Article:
A physical examination and x-ray studies should be performed every 12 to 18 months. If loosening or other evidence that the prosthesis may fail is discovered, the prosthesis should be removed and replaced. This procedure, known as revision surgery, is nearly always successful. However, results are generally not as good as they are after the initial procedure. The need for revision surgery can be delayed or eliminated by postponing initial THR until hip pain significantly interferes with daily life and walking distance decreases to about a mile or less. Many experts endorse these criteria.
Who Is Most Likely To Benefit?
THR should be considered only after trying less invasive alternatives, including pain relievers and anti-inflammatory medications, weight loss if applicable, and use of a cane. Although osteoarthritis is the most common reason for THR, the procedure can relieve chronic hip pain due to rheumatoid arthritis, bone tumors, and certain other underlying causes. THR is used less frequently for hip fractures, which are more often repaired with plates, screws, and pins rather than an entirely new artificial joint.

More women than men fulfill the criteria for THR. A study published in the February 2003 issue of the American Journal of Medicine based on data from the Nurses’ Health Study, a large- scale, long-term population study, examined nurses who underwent the procedure for osteoarthritis after 1990. The two clearest indicators of risks were advanced age and long-term obesity. This study found no association between THR and recreational physical activity, smoking, alcohol use, or hormone replacement therapy.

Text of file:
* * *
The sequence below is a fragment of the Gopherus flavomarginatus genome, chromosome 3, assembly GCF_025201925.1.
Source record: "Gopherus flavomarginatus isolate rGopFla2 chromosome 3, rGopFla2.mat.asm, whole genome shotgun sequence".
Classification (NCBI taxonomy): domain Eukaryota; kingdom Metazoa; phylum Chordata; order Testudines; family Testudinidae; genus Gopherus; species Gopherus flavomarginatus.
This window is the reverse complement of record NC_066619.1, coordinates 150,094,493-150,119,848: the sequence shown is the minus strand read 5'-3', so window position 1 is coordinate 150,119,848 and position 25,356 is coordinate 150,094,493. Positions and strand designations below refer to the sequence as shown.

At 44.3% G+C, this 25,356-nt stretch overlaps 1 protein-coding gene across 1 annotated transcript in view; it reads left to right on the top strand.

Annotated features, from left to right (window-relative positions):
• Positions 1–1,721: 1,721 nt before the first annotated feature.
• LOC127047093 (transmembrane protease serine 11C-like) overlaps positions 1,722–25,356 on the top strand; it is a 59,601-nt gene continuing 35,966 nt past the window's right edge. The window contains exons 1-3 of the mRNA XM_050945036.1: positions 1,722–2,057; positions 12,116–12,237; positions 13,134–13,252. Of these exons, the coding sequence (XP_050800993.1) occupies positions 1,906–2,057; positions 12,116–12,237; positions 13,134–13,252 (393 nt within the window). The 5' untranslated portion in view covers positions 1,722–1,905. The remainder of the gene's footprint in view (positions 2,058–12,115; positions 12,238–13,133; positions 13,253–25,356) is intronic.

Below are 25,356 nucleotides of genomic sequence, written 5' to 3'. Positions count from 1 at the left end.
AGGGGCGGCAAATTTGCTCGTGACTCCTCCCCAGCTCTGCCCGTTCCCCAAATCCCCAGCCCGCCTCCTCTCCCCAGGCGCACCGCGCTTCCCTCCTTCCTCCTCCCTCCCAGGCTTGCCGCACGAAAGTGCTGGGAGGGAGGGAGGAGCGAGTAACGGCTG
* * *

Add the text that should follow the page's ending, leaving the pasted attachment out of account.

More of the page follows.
Chronic medical problems are not usually an obstacle to THR. Heart disease, diabetes, and chronic obstructive lung disease (emphysema or chronic bronchitis) rarely cause the procedure to be postponed. THR can even be performed in people with bone quality and density that are significantly compromised by osteoporosis. Medical problems that may delay surgery include active infections and unstable angina, unstable hypertension, or unstable chronic obstructive pulmonary disease.

New and exciting advances in the field of joint replacement surgery, which include minimally-invasive procedures, computer navigation, and modern new implants, have made this procedure even better, resulting in much less pain and discomfort post-op, shorter hospital stay, and much faster functional recovery.